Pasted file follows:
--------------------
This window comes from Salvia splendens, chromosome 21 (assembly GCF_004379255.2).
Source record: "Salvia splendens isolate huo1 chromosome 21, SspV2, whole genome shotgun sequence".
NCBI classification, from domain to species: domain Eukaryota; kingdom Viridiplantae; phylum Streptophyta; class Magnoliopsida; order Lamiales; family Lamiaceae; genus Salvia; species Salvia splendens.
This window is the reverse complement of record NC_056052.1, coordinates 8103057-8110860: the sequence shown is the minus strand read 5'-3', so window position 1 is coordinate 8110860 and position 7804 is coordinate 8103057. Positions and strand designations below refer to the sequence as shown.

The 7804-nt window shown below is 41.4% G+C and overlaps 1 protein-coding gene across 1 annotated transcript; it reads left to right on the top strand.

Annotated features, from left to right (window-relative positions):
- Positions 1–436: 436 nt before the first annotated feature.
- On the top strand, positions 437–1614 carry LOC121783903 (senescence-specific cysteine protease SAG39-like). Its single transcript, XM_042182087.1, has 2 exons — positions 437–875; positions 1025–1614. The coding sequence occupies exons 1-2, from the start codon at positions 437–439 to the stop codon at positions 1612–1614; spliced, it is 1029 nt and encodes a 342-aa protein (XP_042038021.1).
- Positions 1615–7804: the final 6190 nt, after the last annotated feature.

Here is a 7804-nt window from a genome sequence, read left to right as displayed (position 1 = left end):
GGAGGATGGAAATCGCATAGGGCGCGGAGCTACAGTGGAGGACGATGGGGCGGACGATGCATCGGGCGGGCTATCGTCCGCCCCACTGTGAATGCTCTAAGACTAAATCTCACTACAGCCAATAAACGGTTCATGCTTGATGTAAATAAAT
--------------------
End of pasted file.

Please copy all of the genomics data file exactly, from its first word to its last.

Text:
This window comes from Salvia splendens, chromosome 21 (assembly GCF_004379255.2).
Source record: "Salvia splendens isolate huo1 chromosome 21, SspV2, whole genome shotgun sequence".
NCBI classification, from domain to species: domain Eukaryota; kingdom Viridiplantae; phylum Streptophyta; class Magnoliopsida; order Lamiales; family Lamiaceae; genus Salvia; species Salvia splendens.
This window is the reverse complement of record NC_056052.1, coordinates 8103057-8110860: the sequence shown is the minus strand read 5'-3', so window position 1 is coordinate 8110860 and position 7804 is coordinate 8103057. Positions and strand designations below refer to the sequence as shown.

The 7804-nt window shown below is 41.4% G+C and overlaps 1 protein-coding gene across 1 annotated transcript; it reads left to right on the top strand.

Annotated features, from left to right (window-relative positions):
- Positions 1–436: 436 nt before the first annotated feature.
- On the top strand, positions 437–1614 carry LOC121783903 (senescence-specific cysteine protease SAG39-like). Its single transcript, XM_042182087.1, has 2 exons — positions 437–875; positions 1025–1614. The coding sequence occupies exons 1-2, from the start codon at positions 437–439 to the stop codon at positions 1612–1614; spliced, it is 1029 nt and encodes a 342-aa protein (XP_042038021.1).
- Positions 1615–7804: the final 6190 nt, after the last annotated feature.

Here is a 7804-nt window from a genome sequence, read left to right as displayed (position 1 = left end):
GGAGGATGGAAATCGCATAGGGCGCGGAGCTACAGTGGAGGACGATGGGGCGGACGATGCATCGGGCGGGCTATCGTCCGCCCCACTGTGAATGCTCTAAGACTAAATCTCACTACAGCCAATAAACGGTTCATGCTTGATGTAAATAAAT